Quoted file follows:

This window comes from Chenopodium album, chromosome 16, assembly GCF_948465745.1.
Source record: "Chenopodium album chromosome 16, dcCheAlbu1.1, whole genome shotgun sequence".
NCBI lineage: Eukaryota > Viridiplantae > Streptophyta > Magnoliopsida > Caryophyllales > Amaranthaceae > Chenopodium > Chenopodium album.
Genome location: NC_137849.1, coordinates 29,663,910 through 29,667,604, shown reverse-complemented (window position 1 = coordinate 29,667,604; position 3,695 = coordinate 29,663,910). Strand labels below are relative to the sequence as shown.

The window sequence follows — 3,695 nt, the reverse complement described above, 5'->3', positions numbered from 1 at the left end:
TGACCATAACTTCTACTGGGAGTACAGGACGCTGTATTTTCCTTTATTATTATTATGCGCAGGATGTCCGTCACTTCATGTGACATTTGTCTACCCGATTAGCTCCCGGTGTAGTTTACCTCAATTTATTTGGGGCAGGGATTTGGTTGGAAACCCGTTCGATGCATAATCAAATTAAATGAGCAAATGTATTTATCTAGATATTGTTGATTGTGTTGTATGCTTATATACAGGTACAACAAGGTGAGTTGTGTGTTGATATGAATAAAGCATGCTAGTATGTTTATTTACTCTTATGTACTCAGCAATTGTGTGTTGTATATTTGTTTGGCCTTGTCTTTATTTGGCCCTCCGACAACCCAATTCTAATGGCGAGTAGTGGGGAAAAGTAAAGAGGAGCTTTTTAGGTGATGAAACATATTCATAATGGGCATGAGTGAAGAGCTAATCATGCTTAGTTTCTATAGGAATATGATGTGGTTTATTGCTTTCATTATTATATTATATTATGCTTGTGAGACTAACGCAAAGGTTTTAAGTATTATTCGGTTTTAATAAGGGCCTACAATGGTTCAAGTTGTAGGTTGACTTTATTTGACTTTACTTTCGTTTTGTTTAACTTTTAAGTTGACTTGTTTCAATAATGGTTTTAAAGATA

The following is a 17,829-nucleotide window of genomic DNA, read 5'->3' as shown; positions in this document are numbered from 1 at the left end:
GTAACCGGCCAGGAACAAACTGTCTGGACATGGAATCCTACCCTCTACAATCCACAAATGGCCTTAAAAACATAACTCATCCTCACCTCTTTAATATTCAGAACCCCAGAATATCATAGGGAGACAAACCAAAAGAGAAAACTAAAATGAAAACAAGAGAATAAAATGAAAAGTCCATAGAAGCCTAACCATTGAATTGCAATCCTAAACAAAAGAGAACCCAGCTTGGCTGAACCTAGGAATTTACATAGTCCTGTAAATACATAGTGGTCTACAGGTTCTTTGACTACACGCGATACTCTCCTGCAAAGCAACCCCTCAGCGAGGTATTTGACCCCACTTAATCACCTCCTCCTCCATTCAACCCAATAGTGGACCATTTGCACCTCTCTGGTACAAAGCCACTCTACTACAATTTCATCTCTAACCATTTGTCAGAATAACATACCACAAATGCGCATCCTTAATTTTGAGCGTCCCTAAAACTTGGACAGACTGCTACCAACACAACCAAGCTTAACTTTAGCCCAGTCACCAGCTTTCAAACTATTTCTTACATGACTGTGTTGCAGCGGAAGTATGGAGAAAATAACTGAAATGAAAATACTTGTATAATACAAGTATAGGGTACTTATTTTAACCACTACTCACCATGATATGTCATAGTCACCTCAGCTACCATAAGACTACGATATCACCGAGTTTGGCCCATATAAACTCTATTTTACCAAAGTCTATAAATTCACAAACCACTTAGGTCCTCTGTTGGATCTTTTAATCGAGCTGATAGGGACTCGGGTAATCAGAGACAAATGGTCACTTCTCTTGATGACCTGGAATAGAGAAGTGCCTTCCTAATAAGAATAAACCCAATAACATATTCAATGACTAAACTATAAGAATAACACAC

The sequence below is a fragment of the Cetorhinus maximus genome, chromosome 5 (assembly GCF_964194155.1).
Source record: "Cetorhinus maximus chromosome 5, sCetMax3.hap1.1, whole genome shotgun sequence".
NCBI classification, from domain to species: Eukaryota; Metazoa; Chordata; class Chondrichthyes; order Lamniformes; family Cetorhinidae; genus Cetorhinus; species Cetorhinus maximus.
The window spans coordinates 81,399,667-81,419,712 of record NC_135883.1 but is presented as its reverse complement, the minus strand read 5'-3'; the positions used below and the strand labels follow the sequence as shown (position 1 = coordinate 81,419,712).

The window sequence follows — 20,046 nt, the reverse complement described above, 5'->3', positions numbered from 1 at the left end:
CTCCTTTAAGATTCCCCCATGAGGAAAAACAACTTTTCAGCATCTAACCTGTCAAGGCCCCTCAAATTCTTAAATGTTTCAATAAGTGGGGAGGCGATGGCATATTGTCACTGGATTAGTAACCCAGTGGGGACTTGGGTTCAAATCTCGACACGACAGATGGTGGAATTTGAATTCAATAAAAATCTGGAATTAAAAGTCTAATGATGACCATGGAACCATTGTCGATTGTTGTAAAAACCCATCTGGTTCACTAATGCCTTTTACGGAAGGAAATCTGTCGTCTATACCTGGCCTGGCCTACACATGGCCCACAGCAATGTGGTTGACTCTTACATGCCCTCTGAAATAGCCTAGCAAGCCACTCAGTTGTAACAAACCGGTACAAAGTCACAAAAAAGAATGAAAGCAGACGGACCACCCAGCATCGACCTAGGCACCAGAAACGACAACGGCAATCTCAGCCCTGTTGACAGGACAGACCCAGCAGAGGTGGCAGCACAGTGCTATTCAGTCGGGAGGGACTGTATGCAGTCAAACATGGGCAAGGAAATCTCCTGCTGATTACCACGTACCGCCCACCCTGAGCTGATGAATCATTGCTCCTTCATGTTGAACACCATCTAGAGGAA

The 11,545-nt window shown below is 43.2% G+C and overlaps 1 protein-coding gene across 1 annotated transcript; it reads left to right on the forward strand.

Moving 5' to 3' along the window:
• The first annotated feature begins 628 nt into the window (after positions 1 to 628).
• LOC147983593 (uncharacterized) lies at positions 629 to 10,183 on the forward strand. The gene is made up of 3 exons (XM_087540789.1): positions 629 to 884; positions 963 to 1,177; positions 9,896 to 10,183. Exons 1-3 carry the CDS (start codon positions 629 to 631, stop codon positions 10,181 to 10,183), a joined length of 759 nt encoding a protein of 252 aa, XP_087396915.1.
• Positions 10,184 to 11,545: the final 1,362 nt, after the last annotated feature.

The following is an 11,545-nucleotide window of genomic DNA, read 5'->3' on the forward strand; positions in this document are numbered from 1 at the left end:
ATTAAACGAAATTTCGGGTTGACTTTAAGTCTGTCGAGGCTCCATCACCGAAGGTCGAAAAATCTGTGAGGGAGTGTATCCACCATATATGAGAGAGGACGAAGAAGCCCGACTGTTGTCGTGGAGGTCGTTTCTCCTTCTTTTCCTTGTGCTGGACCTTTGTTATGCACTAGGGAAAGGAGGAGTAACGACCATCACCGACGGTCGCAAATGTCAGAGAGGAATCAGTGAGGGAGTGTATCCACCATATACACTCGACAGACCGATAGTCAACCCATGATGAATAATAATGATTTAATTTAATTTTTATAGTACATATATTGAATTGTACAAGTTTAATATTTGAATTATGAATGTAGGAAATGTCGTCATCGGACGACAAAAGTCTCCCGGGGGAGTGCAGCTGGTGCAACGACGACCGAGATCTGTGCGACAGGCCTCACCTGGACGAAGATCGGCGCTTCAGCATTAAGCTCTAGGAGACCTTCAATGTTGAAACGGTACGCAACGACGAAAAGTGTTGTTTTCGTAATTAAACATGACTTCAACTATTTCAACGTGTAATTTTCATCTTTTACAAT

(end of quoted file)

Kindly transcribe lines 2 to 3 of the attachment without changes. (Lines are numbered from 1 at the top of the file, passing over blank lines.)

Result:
Source record: "Chenopodium album chromosome 16, dcCheAlbu1.1, whole genome shotgun sequence".
NCBI lineage: Eukaryota > Viridiplantae > Streptophyta > Magnoliopsida > Caryophyllales > Amaranthaceae > Chenopodium > Chenopodium album.